BROOMFIELD, Colo. — On June 24, 2019, the Texas Animal Health Commission announced a confirmed case of Vesicular Stomatitis Virus (VSV) in a horse located in Kinney County. While several hundred miles from Colorado, the case is concerning to livestock owners in Colorado due to the potential of a northward movement of the virus throughout the summer.
The transmission of VSV is not completely understood but includes insect vectors such as black flies, sand flies, biting midges, as well as mechanical transmission and livestock movement.
“This recent confirmation of VSV in Texas serves as a reminder that livestock owners must be vigilant in safeguarding their herds from this virus,” said Colorado State Veterinarian, Dr. Keith Roehr. “Now is the time to start thinking about disease mitigation practices to protect Colorado’s livestock.”
Horses, mules, cattle, bison, sheep, goats, pigs, and camelids are all susceptible to VSV. Clinical signs of the disease include vesicles, erosions and sloughing of the skin on the muzzle, tongue, teats and above the hooves of susceptible livestock. It can be painful for animals and costly to their owners, typically causing oral blisters and sores that can be painful and result in difficulty eating and drinking. Vesicles are usually only seen early in the course of the disease.
Veterinarians and livestock owners who suspect an animal may have VSV or any other vesicular disease should immediately contact state or federal animal health authorities.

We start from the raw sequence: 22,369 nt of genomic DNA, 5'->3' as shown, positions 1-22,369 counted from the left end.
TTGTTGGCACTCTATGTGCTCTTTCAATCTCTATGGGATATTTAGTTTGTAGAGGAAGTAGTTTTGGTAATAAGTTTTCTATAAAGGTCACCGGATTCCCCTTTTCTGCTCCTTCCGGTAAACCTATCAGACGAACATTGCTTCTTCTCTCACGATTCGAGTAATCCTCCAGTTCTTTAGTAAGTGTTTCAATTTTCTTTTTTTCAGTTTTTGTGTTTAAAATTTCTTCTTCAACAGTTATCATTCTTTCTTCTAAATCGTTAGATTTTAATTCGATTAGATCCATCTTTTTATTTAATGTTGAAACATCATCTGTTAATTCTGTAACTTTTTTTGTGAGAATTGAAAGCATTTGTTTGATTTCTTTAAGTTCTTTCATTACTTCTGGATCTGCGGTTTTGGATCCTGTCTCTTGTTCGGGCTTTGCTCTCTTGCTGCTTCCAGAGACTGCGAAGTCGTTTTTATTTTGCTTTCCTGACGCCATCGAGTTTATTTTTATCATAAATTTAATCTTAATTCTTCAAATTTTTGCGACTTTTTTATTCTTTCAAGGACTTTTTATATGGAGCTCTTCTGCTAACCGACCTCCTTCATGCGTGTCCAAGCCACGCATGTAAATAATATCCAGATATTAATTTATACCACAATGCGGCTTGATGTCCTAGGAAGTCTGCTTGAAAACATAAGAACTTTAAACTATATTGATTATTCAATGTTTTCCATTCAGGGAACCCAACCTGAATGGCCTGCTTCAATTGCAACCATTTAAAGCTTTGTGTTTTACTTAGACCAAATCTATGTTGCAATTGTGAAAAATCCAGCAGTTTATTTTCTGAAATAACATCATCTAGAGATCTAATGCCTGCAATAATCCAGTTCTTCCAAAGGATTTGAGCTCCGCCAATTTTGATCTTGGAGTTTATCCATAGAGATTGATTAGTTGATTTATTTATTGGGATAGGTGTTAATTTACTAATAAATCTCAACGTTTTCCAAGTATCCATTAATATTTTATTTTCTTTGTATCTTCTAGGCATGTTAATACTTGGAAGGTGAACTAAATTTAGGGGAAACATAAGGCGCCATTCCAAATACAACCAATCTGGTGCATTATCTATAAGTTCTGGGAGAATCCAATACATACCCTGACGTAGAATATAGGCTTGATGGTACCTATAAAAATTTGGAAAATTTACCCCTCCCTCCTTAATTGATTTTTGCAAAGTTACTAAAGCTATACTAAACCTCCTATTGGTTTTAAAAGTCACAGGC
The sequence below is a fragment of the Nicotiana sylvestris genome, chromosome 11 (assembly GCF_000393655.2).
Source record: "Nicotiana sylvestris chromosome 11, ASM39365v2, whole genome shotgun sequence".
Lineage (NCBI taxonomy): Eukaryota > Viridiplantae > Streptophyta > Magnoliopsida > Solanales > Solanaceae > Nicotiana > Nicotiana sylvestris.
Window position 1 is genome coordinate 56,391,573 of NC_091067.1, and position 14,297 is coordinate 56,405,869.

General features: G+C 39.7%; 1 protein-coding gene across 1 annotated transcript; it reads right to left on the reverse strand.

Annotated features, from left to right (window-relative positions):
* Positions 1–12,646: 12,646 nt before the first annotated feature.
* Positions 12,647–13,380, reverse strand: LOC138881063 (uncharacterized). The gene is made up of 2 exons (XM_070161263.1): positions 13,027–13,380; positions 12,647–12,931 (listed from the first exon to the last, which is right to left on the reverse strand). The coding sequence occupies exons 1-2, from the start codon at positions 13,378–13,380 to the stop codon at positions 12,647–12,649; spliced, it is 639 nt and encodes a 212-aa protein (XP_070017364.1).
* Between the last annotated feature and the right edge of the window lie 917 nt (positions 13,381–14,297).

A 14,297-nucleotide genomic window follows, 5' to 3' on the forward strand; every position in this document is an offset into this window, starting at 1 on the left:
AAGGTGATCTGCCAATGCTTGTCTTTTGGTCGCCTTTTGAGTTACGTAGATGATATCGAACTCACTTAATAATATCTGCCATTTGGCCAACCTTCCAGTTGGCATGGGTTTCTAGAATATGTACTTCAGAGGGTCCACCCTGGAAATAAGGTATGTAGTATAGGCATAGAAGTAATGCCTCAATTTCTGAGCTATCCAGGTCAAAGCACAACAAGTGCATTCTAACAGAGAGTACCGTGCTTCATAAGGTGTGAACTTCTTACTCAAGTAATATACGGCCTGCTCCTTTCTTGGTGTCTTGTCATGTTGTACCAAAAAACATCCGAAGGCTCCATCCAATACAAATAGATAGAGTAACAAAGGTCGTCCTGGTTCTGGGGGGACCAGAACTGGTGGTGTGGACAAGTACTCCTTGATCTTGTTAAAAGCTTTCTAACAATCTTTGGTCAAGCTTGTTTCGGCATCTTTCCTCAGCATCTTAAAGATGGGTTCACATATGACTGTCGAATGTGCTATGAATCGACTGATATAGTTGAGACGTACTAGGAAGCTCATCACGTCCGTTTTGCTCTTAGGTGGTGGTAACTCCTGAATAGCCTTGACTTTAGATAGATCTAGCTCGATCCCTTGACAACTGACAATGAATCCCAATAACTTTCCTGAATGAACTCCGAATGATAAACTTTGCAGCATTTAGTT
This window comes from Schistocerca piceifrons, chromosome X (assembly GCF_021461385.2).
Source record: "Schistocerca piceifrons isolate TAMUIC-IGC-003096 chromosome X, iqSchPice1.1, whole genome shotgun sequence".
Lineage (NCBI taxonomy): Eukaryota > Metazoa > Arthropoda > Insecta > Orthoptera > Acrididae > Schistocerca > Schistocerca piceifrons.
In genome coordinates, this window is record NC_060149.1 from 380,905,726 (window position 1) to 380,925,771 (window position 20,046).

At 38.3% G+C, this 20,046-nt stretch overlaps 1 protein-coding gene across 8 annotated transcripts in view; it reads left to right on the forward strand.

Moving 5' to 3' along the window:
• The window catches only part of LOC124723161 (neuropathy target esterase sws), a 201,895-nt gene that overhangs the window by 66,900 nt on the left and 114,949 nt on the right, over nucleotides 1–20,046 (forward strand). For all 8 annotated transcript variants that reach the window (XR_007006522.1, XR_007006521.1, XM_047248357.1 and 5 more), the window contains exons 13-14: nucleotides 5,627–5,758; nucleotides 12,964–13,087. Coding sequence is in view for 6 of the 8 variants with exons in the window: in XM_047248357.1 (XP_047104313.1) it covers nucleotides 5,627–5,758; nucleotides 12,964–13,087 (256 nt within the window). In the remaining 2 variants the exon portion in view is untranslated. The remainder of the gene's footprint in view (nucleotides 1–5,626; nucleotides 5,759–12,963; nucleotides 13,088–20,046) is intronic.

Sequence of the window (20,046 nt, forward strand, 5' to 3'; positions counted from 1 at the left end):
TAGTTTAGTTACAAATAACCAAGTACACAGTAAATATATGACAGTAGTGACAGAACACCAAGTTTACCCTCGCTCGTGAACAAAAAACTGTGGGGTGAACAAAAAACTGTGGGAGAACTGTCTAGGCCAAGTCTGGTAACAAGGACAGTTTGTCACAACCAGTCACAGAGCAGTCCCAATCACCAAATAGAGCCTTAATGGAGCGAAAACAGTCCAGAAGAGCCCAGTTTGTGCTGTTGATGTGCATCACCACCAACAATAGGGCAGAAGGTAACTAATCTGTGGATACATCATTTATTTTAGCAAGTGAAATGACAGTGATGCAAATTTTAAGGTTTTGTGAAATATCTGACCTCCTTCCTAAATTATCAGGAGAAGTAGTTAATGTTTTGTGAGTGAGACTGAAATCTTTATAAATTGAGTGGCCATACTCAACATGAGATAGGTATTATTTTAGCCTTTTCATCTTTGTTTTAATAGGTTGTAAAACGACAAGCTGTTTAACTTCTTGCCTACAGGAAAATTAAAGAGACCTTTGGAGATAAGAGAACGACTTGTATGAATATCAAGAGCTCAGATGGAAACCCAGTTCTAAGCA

Colorado most recently experienced VSV outbreaks in 2014 and 2015 resulting in several hundred quarantines and movement restrictions involving horses and cattle. The goal in the management of the disease is to accomplish effective control while minimizing the negative economic impacts to livestock owners.
“While at this time it is difficult to predict whether VSV will move northward, a few simple steps can go a long way in protecting Colorado’s livestock,” Roehr said.
Tips for livestock owners:
- Strict fly control is an important factor to inhibit the transmission of the disease.
- Avoid transferring feeding equipment, cleaning tools or health care equipment from other herds.
- Colorado fairs, livestock exhibitions, and rodeos may institute new entry requirements based on the extent and severity of VSV outbreaks. A certificate of veterinary inspection (health certificate) issued within 2-5 days prior to an event can be beneficial in reducing risks. Be sure to stay informed of any new developments of VSV in Texas and potentially other states.
- If moving livestock internationally, contact the USDA APHIS VS Colorado office at 303-231-5385 to determine if there are any movement restrictions or testing requirements for VSV.
- Any vesicular disease of livestock is reportable to the State Veterinarian’s Office in Colorado. To report a case, call 303-869-9130. If after hours, call the same number to reach the staff veterinarian on call.
— Colorado Department of Agriculture
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